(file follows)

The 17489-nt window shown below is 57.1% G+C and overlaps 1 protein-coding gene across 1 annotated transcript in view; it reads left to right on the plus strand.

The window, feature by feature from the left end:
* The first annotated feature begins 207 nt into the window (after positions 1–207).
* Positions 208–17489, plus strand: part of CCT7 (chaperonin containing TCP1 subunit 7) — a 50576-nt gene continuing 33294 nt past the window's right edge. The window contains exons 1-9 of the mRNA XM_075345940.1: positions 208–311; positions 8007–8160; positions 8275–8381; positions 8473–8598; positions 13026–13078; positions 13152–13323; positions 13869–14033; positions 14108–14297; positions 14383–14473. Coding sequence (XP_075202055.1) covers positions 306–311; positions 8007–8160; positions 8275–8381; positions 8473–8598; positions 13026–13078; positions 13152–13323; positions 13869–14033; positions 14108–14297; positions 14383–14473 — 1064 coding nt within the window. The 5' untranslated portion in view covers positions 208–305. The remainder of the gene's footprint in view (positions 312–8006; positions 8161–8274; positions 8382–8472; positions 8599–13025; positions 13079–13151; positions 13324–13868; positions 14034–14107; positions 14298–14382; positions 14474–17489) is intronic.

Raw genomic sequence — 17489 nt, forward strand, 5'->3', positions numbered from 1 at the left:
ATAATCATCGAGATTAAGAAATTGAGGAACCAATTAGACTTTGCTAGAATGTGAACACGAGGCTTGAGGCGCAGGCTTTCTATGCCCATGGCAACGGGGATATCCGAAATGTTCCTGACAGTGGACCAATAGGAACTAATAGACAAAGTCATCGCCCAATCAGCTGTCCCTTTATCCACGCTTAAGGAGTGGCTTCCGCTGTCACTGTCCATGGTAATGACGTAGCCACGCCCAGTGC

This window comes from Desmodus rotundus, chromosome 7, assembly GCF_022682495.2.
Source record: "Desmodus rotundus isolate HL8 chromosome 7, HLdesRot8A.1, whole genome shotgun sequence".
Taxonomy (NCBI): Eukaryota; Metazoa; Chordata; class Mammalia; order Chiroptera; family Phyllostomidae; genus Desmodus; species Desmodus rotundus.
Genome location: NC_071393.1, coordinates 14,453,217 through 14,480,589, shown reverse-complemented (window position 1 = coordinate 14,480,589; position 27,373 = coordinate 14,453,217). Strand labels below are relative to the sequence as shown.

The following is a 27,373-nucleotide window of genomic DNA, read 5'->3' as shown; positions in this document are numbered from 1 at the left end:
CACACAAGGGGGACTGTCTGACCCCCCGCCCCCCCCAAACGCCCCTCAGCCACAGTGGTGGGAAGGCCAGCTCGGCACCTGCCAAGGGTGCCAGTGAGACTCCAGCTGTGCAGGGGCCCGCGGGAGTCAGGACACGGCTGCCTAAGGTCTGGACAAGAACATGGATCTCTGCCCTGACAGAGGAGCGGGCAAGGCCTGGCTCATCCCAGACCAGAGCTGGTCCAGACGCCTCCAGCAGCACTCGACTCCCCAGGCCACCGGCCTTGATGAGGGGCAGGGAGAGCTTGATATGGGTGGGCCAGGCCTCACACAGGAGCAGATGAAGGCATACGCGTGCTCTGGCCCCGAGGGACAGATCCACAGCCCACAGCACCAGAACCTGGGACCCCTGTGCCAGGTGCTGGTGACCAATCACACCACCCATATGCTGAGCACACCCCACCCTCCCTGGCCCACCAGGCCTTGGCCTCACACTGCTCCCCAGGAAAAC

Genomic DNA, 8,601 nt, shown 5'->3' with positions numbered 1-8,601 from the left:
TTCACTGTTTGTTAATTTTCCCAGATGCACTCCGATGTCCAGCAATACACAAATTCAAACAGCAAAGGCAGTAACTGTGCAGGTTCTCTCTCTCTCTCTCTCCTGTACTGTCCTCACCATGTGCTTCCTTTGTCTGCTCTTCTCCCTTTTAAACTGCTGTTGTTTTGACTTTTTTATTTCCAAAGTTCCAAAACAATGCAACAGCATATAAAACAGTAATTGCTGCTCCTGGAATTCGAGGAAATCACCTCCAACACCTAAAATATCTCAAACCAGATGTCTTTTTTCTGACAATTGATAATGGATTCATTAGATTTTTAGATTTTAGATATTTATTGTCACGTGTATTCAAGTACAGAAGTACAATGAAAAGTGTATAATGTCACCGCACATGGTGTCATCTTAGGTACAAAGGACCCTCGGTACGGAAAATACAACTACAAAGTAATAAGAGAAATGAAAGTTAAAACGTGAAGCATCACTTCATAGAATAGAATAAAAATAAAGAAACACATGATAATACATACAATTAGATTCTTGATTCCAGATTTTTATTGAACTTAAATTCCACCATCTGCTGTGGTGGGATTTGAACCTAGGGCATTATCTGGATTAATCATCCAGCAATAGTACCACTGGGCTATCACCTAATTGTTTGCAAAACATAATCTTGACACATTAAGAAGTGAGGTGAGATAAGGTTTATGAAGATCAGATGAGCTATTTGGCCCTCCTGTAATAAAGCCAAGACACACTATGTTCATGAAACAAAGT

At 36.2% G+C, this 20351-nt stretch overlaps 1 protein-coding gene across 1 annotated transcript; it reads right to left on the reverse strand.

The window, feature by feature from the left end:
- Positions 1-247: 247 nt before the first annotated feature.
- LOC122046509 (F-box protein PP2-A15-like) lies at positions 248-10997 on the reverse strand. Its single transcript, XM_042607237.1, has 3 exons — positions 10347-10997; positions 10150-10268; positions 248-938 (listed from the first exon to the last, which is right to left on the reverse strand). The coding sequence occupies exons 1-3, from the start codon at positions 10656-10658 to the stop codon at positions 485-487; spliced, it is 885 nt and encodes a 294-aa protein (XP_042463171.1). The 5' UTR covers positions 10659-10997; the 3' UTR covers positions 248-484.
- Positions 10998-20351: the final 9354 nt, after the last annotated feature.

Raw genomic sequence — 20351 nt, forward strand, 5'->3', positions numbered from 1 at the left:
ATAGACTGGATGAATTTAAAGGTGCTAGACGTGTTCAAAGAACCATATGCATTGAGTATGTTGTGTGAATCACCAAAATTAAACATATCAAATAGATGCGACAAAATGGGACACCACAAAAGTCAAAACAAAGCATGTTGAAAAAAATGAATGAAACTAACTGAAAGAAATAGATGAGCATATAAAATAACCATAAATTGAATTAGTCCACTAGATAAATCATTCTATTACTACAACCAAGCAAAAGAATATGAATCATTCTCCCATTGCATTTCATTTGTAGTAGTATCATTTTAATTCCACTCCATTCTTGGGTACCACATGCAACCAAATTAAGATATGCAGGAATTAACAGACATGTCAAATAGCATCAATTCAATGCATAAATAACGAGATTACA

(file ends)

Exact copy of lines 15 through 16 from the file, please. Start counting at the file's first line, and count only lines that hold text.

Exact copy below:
At 36.2% G+C, this 20351-nt stretch overlaps 1 protein-coding gene across 1 annotated transcript; it reads right to left on the reverse strand.

The window, feature by feature from the left end: